The Smells of Nature Promote Joy and Relaxation

News Brief: We know nature is good for the mind and body, and new research finds it’s not just what you see out there that promotes well-being

Robert Roy Britt
3 min readAug 3, 2022


Photo by the author

Few things soothe me more on a hot summer day than the smell of a pine forest at cooler altitudes. That unique earthy smell of fresh rain is a close second. Or, I don’t know, it’s really hard to beat the clean, salty scent that wafts in on an ocean breeze. And heck, even odor-free fresh air on a winter day, inhaled deeply, feels pretty damn good.

So I wasn’t surprised to see this new scientific finding that the scents of nature can make people feel relaxed, happy and healthy.

Scientists took 194 people out into Sherwood Forest and other UK woodlands, four separate times based on the seasons, and asked them to notice natural colors, textures, shapes and smells and write down what they liked or disliked. In subsequent interviews, the participants discussed, among other things they noticed, how the smells (woody, earthy and floral were commonly mentioned) elicited associations of, happiness, heightened awareness, calmness, relaxation and feeling better overall. Even lack of smell, perceived as a sign of cleanliness, generated positive feelings.

The results add to much other research on the benefits of nature—including the sights and sounds—to human health and well-being.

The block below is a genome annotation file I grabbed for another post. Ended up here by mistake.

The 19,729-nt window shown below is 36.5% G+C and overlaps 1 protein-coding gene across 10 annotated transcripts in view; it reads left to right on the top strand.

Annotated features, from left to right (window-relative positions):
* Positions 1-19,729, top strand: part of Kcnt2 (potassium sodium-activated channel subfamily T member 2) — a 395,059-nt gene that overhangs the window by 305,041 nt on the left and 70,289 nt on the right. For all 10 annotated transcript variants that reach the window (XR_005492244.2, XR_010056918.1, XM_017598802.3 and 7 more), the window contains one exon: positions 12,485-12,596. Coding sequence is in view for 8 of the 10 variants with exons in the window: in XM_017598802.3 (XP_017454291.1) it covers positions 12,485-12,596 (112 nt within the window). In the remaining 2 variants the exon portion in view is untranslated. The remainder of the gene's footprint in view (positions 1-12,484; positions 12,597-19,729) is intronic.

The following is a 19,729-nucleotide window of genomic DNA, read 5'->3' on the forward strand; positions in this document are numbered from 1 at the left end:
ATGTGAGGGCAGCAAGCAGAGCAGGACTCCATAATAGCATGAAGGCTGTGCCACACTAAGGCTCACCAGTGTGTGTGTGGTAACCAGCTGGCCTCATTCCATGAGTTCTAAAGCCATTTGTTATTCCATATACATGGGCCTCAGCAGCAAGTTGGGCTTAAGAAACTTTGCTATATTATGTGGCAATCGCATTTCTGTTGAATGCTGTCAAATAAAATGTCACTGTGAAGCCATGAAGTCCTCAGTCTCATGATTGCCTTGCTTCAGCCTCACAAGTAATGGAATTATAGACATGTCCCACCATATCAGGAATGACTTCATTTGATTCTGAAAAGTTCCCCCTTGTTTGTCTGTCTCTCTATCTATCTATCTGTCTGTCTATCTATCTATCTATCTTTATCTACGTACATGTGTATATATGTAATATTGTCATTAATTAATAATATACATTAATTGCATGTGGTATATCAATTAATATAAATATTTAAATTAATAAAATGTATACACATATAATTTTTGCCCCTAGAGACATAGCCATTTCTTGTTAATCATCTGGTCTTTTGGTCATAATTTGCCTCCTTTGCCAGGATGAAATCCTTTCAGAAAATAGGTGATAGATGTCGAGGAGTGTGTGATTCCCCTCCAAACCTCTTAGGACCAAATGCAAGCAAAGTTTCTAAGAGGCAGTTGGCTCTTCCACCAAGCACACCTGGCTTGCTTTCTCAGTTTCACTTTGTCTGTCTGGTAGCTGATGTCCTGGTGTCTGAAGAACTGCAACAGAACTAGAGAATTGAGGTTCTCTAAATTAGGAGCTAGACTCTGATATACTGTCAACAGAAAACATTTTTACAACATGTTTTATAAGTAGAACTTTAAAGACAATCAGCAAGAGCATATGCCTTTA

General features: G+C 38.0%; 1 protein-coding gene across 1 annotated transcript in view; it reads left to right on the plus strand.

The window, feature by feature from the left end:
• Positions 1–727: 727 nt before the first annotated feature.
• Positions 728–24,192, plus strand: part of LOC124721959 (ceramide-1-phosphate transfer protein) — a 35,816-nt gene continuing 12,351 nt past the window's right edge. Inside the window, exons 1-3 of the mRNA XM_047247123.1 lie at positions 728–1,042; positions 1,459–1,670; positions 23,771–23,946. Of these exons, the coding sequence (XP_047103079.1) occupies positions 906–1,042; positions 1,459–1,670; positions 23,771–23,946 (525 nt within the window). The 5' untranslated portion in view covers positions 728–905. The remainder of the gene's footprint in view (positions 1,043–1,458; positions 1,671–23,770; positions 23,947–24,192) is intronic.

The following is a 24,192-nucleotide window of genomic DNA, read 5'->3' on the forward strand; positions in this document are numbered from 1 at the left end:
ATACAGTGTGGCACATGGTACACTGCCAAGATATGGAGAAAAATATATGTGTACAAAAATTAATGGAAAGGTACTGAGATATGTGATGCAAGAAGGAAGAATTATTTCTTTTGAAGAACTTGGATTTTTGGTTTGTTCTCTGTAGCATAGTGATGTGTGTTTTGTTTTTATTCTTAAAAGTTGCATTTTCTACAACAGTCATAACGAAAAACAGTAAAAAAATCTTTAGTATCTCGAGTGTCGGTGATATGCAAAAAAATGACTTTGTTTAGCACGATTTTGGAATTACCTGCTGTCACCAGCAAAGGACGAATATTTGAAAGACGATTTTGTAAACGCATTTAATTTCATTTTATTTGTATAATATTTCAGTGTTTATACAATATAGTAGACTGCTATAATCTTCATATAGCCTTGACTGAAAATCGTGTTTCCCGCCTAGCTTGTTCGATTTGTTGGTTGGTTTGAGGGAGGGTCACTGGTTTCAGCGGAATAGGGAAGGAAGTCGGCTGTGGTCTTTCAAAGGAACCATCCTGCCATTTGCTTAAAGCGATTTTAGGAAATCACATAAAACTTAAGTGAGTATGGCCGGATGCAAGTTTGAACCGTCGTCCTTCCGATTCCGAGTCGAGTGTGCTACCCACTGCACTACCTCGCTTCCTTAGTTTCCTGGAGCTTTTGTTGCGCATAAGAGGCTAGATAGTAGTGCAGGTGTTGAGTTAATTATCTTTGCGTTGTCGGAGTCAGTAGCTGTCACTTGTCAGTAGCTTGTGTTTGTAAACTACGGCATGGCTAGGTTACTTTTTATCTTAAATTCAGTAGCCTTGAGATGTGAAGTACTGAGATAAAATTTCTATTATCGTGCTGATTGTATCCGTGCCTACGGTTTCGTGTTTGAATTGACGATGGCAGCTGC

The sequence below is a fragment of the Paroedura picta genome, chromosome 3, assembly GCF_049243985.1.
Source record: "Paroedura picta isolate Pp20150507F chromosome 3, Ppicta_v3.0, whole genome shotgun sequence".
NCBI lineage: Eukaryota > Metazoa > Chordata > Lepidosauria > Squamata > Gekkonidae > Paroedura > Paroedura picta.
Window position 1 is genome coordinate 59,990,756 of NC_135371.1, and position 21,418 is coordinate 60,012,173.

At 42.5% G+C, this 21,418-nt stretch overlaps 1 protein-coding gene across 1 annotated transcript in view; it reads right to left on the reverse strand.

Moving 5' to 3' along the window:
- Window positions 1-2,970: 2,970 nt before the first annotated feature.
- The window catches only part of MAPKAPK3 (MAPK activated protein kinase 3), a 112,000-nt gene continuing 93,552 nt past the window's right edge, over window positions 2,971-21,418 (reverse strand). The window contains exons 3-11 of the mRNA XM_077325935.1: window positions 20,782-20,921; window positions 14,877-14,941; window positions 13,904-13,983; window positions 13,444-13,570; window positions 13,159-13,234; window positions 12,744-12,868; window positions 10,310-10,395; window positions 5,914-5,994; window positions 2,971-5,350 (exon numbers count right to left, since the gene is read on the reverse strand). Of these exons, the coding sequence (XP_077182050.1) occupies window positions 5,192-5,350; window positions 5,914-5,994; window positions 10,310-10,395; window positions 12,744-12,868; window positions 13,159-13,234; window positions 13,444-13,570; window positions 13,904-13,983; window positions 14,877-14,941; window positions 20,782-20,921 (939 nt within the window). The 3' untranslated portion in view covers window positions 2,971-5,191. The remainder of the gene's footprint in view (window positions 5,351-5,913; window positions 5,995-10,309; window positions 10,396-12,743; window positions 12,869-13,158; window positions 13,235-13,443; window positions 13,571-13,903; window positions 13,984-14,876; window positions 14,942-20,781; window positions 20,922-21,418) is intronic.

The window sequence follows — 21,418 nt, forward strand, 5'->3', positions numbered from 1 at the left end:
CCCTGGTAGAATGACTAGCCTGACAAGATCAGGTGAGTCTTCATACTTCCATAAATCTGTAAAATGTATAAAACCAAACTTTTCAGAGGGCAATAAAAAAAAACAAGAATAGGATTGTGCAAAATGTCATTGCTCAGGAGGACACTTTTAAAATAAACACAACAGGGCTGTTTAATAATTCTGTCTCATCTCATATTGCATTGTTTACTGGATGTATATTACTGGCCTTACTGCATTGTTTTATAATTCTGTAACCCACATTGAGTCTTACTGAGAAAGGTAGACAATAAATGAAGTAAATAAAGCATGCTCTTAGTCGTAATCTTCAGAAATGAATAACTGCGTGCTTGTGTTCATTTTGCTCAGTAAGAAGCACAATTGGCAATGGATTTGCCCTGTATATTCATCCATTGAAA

“Nature is a multisensory experience, and our research demonstrates the potential significance of smell for well-being,” said study leader Jessica Fisher, PhD, who researches environmental challenges in biodiversity management at the University of Kent.

One interesting aspect to the findings, detailed in the journal Ambi, is how the forest scents evoked pleasant childhood memories among some of the participants, suggesting that the smell of nature adds to the experience of being out there in unique ways compared to the visual experience.

“Smells influence multiple human wellbeing domains, often via a strong link to memory and specific ecological characteristics and processes that vary across space and time,” Fisher and her colleagues write.



Robert Roy Britt

Founder/editor of Wise & Well on Medium & the Writer's Guide at & author of Make Sleep Your Superpower